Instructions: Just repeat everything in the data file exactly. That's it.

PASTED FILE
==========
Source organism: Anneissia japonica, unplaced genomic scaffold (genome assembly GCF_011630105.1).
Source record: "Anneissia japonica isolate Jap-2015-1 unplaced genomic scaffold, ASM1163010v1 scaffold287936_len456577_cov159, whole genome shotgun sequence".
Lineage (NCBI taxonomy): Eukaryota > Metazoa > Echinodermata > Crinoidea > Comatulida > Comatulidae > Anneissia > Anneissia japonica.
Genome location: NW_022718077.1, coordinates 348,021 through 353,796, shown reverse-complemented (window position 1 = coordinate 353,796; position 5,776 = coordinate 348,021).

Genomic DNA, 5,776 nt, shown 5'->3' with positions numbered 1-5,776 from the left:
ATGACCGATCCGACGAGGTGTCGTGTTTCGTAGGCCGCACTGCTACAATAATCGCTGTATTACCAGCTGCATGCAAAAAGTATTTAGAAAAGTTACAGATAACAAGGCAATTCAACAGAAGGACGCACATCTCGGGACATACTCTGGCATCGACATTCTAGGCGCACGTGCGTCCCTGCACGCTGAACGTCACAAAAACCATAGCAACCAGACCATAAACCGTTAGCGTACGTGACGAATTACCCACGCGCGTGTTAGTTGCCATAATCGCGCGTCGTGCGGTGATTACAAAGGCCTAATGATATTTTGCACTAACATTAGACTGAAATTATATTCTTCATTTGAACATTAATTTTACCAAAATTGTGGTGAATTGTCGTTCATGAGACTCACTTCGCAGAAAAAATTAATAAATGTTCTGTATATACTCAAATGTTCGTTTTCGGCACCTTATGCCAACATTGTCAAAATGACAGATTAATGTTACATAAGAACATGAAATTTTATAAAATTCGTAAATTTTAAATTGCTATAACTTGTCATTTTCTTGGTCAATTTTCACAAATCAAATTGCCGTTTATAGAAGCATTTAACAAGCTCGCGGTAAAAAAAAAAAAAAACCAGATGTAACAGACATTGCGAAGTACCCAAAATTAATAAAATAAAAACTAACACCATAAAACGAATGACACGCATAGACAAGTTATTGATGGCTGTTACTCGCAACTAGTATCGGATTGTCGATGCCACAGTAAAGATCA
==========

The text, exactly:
Source organism: Anneissia japonica, unplaced genomic scaffold (genome assembly GCF_011630105.1).
Source record: "Anneissia japonica isolate Jap-2015-1 unplaced genomic scaffold, ASM1163010v1 scaffold287936_len456577_cov159, whole genome shotgun sequence".
Lineage (NCBI taxonomy): Eukaryota > Metazoa > Echinodermata > Crinoidea > Comatulida > Comatulidae > Anneissia > Anneissia japonica.
Genome location: NW_022718077.1, coordinates 348,021 through 353,796, shown reverse-complemented (window position 1 = coordinate 353,796; position 5,776 = coordinate 348,021).

Genomic DNA, 5,776 nt, shown 5'->3' with positions numbered 1-5,776 from the left:
ATGACCGATCCGACGAGGTGTCGTGTTTCGTAGGCCGCACTGCTACAATAATCGCTGTATTACCAGCTGCATGCAAAAAGTATTTAGAAAAGTTACAGATAACAAGGCAATTCAACAGAAGGACGCACATCTCGGGACATACTCTGGCATCGACATTCTAGGCGCACGTGCGTCCCTGCACGCTGAACGTCACAAAAACCATAGCAACCAGACCATAAACCGTTAGCGTACGTGACGAATTACCCACGCGCGTGTTAGTTGCCATAATCGCGCGTCGTGCGGTGATTACAAAGGCCTAATGATATTTTGCACTAACATTAGACTGAAATTATATTCTTCATTTGAACATTAATTTTACCAAAATTGTGGTGAATTGTCGTTCATGAGACTCACTTCGCAGAAAAAATTAATAAATGTTCTGTATATACTCAAATGTTCGTTTTCGGCACCTTATGCCAACATTGTCAAAATGACAGATTAATGTTACATAAGAACATGAAATTTTATAAAATTCGTAAATTTTAAATTGCTATAACTTGTCATTTTCTTGGTCAATTTTCACAAATCAAATTGCCGTTTATAGAAGCATTTAACAAGCTCGCGGTAAAAAAAAAAAAAAACCAGATGTAACAGACATTGCGAAGTACCCAAAATTAATAAAATAAAAACTAACACCATAAAACGAATGACACGCATAGACAAGTTATTGATGGCTGTTACTCGCAACTAGTATCGGATTGTCGATGCCACAGTAAAGATCA